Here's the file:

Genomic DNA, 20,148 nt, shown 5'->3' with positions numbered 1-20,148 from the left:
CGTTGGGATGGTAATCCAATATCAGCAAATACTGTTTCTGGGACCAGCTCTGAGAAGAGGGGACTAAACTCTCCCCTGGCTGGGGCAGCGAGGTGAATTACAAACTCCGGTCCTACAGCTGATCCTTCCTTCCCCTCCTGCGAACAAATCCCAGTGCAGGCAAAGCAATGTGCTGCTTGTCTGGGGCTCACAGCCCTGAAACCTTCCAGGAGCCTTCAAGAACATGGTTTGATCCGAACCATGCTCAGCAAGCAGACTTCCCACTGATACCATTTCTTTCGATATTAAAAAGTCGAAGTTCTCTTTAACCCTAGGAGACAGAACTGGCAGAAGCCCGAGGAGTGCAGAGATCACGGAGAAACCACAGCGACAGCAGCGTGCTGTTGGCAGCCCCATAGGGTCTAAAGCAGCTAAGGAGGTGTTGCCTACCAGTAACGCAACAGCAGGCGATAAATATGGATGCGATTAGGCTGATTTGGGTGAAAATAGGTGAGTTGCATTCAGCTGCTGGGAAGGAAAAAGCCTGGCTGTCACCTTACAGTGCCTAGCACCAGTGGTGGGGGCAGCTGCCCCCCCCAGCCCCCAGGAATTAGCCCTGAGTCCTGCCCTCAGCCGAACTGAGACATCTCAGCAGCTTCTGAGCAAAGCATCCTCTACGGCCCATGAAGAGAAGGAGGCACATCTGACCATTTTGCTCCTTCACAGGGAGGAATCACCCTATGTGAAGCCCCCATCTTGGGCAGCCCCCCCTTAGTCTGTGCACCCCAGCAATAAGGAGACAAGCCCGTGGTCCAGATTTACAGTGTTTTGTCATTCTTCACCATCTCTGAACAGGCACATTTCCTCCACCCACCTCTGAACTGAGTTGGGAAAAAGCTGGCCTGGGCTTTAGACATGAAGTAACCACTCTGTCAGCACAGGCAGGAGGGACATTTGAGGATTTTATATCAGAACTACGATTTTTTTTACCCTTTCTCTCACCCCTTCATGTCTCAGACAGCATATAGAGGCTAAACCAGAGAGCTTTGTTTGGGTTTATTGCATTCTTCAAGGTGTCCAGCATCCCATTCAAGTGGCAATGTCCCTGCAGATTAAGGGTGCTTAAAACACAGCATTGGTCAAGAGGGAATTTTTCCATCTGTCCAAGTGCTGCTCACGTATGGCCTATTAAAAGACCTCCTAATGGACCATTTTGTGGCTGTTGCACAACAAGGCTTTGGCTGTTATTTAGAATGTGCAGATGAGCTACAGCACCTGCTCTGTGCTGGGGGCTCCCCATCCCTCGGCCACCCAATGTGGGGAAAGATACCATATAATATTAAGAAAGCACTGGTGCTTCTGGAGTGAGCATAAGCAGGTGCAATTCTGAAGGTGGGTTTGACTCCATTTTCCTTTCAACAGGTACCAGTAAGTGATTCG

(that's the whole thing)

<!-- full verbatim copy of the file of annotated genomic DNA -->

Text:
Genomic DNA, 20,148 nt, shown 5'->3' with positions numbered 1-20,148 from the left:
CGTTGGGATGGTAATCCAATATCAGCAAATACTGTTTCTGGGACCAGCTCTGAGAAGAGGGGACTAAACTCTCCCCTGGCTGGGGCAGCGAGGTGAATTACAAACTCCGGTCCTACAGCTGATCCTTCCTTCCCCTCCTGCGAACAAATCCCAGTGCAGGCAAAGCAATGTGCTGCTTGTCTGGGGCTCACAGCCCTGAAACCTTCCAGGAGCCTTCAAGAACATGGTTTGATCCGAACCATGCTCAGCAAGCAGACTTCCCACTGATACCATTTCTTTCGATATTAAAAAGTCGAAGTTCTCTTTAACCCTAGGAGACAGAACTGGCAGAAGCCCGAGGAGTGCAGAGATCACGGAGAAACCACAGCGACAGCAGCGTGCTGTTGGCAGCCCCATAGGGTCTAAAGCAGCTAAGGAGGTGTTGCCTACCAGTAACGCAACAGCAGGCGATAAATATGGATGCGATTAGGCTGATTTGGGTGAAAATAGGTGAGTTGCATTCAGCTGCTGGGAAGGAAAAAGCCTGGCTGTCACCTTACAGTGCCTAGCACCAGTGGTGGGGGCAGCTGCCCCCCCCAGCCCCCAGGAATTAGCCCTGAGTCCTGCCCTCAGCCGAACTGAGACATCTCAGCAGCTTCTGAGCAAAGCATCCTCTACGGCCCATGAAGAGAAGGAGGCACATCTGACCATTTTGCTCCTTCACAGGGAGGAATCACCCTATGTGAAGCCCCCATCTTGGGCAGCCCCCCCTTAGTCTGTGCACCCCAGCAATAAGGAGACAAGCCCGTGGTCCAGATTTACAGTGTTTTGTCATTCTTCACCATCTCTGAACAGGCACATTTCCTCCACCCACCTCTGAACTGAGTTGGGAAAAAGCTGGCCTGGGCTTTAGACATGAAGTAACCACTCTGTCAGCACAGGCAGGAGGGACATTTGAGGATTTTATATCAGAACTACGATTTTTTTTACCCTTTCTCTCACCCCTTCATGTCTCAGACAGCATATAGAGGCTAAACCAGAGAGCTTTGTTTGGGTTTATTGCATTCTTCAAGGTGTCCAGCATCCCATTCAAGTGGCAATGTCCCTGCAGATTAAGGGTGCTTAAAACACAGCATTGGTCAAGAGGGAATTTTTCCATCTGTCCAAGTGCTGCTCACGTATGGCCTATTAAAAGACCTCCTAATGGACCATTTTGTGGCTGTTGCACAACAAGGCTTTGGCTGTTATTTAGAATGTGCAGATGAGCTACAGCACCTGCTCTGTGCTGGGGGCTCCCCATCCCTCGGCCACCCAATGTGGGGAAAGATACCATATAATATTAAGAAAGCACTGGTGCTTCTGGAGTGAGCATAAGCAGGTGCAATTCTGAAGGTGGGTTTGACTCCATTTTCCTTTCAACAGGTACCAGTAAGTGATTCG